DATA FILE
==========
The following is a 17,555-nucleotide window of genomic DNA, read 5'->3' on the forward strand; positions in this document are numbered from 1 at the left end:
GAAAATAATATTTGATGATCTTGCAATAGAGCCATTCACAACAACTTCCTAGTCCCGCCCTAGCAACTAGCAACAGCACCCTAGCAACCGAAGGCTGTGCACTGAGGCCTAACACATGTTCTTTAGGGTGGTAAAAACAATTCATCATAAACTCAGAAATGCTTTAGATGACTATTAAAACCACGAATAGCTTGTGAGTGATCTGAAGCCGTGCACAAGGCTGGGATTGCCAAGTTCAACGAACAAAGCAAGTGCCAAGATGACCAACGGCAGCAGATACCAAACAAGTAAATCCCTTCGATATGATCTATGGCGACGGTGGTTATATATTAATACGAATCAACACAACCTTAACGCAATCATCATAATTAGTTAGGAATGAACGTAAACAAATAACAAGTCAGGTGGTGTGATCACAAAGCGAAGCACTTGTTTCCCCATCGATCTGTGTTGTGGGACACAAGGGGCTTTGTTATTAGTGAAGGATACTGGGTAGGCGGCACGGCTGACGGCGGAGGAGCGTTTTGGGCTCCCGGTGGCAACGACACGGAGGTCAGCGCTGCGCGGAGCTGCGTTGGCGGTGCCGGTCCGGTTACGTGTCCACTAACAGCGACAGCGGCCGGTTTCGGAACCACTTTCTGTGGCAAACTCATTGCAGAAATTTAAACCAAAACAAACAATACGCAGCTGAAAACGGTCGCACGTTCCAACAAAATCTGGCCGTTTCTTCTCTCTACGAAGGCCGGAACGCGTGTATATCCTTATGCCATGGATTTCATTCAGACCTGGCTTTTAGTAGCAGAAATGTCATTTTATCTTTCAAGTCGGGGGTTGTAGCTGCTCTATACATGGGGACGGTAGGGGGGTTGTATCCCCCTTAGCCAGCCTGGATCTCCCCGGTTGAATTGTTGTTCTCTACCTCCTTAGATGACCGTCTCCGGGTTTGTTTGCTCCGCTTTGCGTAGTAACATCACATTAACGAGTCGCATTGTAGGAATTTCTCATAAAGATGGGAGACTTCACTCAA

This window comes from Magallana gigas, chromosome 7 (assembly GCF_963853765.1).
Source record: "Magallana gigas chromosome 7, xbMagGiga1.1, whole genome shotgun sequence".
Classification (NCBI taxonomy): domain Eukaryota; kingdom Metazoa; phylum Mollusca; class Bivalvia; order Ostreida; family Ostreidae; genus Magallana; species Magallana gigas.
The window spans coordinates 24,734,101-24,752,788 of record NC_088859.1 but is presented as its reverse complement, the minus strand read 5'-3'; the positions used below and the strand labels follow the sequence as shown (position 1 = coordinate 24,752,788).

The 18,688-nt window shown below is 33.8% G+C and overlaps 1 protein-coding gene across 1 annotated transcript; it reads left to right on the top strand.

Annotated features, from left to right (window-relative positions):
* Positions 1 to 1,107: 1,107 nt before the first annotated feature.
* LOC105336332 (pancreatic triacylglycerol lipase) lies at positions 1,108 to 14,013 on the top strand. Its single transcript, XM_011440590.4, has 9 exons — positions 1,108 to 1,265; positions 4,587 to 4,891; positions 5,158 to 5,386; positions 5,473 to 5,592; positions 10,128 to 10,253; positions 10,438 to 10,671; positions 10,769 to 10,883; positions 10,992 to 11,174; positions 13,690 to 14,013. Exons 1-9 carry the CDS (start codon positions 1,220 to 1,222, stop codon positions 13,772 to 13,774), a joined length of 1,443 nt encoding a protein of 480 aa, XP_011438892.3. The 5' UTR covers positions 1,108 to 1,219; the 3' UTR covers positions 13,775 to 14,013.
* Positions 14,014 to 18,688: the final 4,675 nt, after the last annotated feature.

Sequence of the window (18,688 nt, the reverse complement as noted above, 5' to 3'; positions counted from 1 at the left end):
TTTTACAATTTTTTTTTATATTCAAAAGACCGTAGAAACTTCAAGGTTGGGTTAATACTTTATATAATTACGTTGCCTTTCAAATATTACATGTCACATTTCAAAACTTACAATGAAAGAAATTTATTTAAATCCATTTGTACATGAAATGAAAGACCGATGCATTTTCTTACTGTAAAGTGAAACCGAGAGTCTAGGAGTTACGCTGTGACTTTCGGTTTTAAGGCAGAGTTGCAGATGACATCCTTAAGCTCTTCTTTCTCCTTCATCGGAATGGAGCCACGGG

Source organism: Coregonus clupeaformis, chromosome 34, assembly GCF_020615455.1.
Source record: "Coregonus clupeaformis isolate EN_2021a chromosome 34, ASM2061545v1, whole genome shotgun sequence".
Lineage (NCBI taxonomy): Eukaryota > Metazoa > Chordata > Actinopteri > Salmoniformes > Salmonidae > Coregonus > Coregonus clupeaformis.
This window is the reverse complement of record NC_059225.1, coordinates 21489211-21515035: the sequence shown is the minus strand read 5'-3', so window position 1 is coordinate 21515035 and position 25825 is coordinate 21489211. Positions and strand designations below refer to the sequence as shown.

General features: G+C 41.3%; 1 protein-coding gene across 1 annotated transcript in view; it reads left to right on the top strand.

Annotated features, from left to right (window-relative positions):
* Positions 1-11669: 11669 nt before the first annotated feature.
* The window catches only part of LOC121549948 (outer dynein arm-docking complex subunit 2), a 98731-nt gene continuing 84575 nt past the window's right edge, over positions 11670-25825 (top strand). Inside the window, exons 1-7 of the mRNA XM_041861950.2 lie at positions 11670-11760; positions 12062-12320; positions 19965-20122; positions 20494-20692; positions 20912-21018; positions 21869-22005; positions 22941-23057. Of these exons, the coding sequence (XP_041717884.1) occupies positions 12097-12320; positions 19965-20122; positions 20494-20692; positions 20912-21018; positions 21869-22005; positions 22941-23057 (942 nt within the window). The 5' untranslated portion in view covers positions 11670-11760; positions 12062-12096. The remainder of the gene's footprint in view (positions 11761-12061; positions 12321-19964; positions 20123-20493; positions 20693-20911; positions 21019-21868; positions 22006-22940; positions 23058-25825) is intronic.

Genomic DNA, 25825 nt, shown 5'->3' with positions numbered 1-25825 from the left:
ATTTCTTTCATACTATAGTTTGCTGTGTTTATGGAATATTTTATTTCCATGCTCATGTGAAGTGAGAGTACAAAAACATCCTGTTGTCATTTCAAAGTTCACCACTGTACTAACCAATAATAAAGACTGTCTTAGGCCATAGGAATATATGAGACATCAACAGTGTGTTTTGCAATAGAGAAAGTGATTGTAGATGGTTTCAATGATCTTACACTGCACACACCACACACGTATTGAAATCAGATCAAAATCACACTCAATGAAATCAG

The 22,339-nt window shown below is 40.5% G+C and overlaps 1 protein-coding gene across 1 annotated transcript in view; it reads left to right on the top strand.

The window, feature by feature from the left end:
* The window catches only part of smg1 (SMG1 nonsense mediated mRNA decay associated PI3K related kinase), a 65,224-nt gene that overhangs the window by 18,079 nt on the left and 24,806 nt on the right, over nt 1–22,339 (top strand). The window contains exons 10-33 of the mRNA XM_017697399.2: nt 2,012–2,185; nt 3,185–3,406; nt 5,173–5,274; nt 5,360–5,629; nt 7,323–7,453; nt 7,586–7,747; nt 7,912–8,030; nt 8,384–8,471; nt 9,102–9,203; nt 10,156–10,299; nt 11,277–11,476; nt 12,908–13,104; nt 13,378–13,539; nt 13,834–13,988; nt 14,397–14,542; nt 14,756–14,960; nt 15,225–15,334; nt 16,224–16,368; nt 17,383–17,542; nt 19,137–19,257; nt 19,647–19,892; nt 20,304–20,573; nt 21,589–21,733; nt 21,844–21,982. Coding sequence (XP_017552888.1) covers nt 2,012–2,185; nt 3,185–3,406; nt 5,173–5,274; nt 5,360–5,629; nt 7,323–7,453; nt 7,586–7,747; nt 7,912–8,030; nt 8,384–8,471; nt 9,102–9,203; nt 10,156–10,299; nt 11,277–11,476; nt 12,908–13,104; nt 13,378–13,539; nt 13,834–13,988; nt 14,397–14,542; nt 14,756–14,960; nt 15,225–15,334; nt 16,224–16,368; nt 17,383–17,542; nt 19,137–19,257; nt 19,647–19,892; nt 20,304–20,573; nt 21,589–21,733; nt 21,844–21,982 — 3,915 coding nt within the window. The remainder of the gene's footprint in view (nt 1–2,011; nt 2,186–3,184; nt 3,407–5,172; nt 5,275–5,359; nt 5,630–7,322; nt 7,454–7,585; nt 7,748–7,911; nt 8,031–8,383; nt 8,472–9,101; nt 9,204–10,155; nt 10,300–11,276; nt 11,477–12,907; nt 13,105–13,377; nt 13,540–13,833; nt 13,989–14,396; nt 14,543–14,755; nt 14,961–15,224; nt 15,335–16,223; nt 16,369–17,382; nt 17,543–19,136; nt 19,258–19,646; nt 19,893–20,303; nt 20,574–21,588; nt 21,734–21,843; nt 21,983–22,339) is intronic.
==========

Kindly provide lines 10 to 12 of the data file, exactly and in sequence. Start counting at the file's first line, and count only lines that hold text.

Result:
* LOC105336332 (pancreatic triacylglycerol lipase) lies at positions 1,108 to 14,013 on the top strand. Its single transcript, XM_011440590.4, has 9 exons — positions 1,108 to 1,265; positions 4,587 to 4,891; positions 5,158 to 5,386; positions 5,473 to 5,592; positions 10,128 to 10,253; positions 10,438 to 10,671; positions 10,769 to 10,883; positions 10,992 to 11,174; positions 13,690 to 14,013. Exons 1-9 carry the CDS (start codon positions 1,220 to 1,222, stop codon positions 13,772 to 13,774), a joined length of 1,443 nt encoding a protein of 480 aa, XP_011438892.3. The 5' UTR covers positions 1,108 to 1,219; the 3' UTR covers positions 13,775 to 14,013.
* Positions 14,014 to 18,688: the final 4,675 nt, after the last annotated feature.

Sequence of the window (18,688 nt, the reverse complement as noted above, 5' to 3'; positions counted from 1 at the left end):